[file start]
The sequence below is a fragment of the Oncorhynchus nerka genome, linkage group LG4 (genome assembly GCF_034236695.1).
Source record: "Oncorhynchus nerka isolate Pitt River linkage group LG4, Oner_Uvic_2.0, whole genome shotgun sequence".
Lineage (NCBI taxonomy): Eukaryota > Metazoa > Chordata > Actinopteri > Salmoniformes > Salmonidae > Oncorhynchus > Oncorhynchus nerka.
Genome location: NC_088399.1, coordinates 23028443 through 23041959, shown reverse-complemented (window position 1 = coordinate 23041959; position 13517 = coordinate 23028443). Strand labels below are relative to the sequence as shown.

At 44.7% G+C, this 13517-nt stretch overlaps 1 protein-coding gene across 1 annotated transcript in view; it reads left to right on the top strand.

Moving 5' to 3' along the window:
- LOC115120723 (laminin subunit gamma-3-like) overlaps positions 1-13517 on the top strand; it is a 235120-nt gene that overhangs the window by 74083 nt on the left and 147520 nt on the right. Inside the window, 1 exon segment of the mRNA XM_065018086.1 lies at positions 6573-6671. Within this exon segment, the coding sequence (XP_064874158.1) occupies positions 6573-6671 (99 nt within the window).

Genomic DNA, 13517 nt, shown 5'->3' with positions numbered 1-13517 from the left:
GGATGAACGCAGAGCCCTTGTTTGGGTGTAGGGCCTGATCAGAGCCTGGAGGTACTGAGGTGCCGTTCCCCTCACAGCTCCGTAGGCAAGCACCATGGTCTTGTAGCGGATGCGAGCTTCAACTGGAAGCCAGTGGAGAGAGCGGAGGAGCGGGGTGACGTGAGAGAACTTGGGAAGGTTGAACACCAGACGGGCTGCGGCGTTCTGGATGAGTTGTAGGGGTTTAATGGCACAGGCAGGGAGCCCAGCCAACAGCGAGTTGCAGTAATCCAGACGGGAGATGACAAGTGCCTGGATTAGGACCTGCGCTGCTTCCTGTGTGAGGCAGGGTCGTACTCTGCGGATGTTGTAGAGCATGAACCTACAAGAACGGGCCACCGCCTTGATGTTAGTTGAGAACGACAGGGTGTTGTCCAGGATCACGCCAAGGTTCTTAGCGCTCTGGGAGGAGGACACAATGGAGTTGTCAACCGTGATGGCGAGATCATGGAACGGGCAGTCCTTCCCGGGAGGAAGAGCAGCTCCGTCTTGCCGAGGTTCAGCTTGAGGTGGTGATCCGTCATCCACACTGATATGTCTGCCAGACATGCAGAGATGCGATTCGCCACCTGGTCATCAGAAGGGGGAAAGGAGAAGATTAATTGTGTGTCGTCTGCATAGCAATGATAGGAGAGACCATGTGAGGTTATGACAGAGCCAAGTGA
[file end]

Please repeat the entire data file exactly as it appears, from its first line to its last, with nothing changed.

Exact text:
The sequence below is a fragment of the Oncorhynchus nerka genome, linkage group LG4 (genome assembly GCF_034236695.1).
Source record: "Oncorhynchus nerka isolate Pitt River linkage group LG4, Oner_Uvic_2.0, whole genome shotgun sequence".
Lineage (NCBI taxonomy): Eukaryota > Metazoa > Chordata > Actinopteri > Salmoniformes > Salmonidae > Oncorhynchus > Oncorhynchus nerka.
Genome location: NC_088399.1, coordinates 23028443 through 23041959, shown reverse-complemented (window position 1 = coordinate 23041959; position 13517 = coordinate 23028443). Strand labels below are relative to the sequence as shown.

At 44.7% G+C, this 13517-nt stretch overlaps 1 protein-coding gene across 1 annotated transcript in view; it reads left to right on the top strand.

Moving 5' to 3' along the window:
- LOC115120723 (laminin subunit gamma-3-like) overlaps positions 1-13517 on the top strand; it is a 235120-nt gene that overhangs the window by 74083 nt on the left and 147520 nt on the right. Inside the window, 1 exon segment of the mRNA XM_065018086.1 lies at positions 6573-6671. Within this exon segment, the coding sequence (XP_064874158.1) occupies positions 6573-6671 (99 nt within the window).

Genomic DNA, 13517 nt, shown 5'->3' with positions numbered 1-13517 from the left:
GGATGAACGCAGAGCCCTTGTTTGGGTGTAGGGCCTGATCAGAGCCTGGAGGTACTGAGGTGCCGTTCCCCTCACAGCTCCGTAGGCAAGCACCATGGTCTTGTAGCGGATGCGAGCTTCAACTGGAAGCCAGTGGAGAGAGCGGAGGAGCGGGGTGACGTGAGAGAACTTGGGAAGGTTGAACACCAGACGGGCTGCGGCGTTCTGGATGAGTTGTAGGGGTTTAATGGCACAGGCAGGGAGCCCAGCCAACAGCGAGTTGCAGTAATCCAGACGGGAGATGACAAGTGCCTGGATTAGGACCTGCGCTGCTTCCTGTGTGAGGCAGGGTCGTACTCTGCGGATGTTGTAGAGCATGAACCTACAAGAACGGGCCACCGCCTTGATGTTAGTTGAGAACGACAGGGTGTTGTCCAGGATCACGCCAAGGTTCTTAGCGCTCTGGGAGGAGGACACAATGGAGTTGTCAACCGTGATGGCGAGATCATGGAACGGGCAGTCCTTCCCGGGAGGAAGAGCAGCTCCGTCTTGCCGAGGTTCAGCTTGAGGTGGTGATCCGTCATCCACACTGATATGTCTGCCAGACATGCAGAGATGCGATTCGCCACCTGGTCATCAGAAGGGGGAAAGGAGAAGATTAATTGTGTGTCGTCTGCATAGCAATGATAGGAGAGACCATGTGAGGTTATGACAGAGCCAAGTGA